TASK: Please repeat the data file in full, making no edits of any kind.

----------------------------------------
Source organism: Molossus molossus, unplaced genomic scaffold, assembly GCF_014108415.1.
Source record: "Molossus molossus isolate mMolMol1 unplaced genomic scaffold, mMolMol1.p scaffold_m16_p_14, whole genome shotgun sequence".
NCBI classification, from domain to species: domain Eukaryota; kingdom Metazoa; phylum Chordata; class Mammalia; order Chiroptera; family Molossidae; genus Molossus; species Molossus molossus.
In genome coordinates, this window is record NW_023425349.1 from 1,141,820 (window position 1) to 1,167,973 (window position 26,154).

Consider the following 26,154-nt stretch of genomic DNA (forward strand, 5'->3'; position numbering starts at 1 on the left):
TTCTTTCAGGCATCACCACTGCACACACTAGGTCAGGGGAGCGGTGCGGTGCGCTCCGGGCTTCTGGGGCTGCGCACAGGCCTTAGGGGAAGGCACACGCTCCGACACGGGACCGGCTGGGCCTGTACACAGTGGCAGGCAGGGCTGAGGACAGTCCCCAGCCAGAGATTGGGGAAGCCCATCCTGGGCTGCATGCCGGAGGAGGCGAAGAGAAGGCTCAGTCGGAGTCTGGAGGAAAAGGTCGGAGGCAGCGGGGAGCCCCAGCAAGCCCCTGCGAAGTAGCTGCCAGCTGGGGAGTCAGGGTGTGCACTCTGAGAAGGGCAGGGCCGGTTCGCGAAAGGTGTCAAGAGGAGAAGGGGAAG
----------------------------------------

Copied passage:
Source organism: Molossus molossus, unplaced genomic scaffold, assembly GCF_014108415.1.
Source record: "Molossus molossus isolate mMolMol1 unplaced genomic scaffold, mMolMol1.p scaffold_m16_p_14, whole genome shotgun sequence".
NCBI classification, from domain to species: domain Eukaryota; kingdom Metazoa; phylum Chordata; class Mammalia; order Chiroptera; family Molossidae; genus Molossus; species Molossus molossus.
In genome coordinates, this window is record NW_023425349.1 from 1,141,820 (window position 1) to 1,167,973 (window position 26,154).

Consider the following 26,154-nt stretch of genomic DNA (forward strand, 5'->3'; position numbering starts at 1 on the left):
TTCTTTCAGGCATCACCACTGCACACACTAGGTCAGGGGAGCGGTGCGGTGCGCTCCGGGCTTCTGGGGCTGCGCACAGGCCTTAGGGGAAGGCACACGCTCCGACACGGGACCGGCTGGGCCTGTACACAGTGGCAGGCAGGGCTGAGGACAGTCCCCAGCCAGAGATTGGGGAAGCCCATCCTGGGCTGCATGCCGGAGGAGGCGAAGAGAAGGCTCAGTCGGAGTCTGGAGGAAAAGGTCGGAGGCAGCGGGGAGCCCCAGCAAGCCCCTGCGAAGTAGCTGCCAGCTGGGGAGTCAGGGTGTGCACTCTGAGAAGGGCAGGGCCGGTTCGCGAAAGGTGTCAAGAGGAGAAGGGGAAG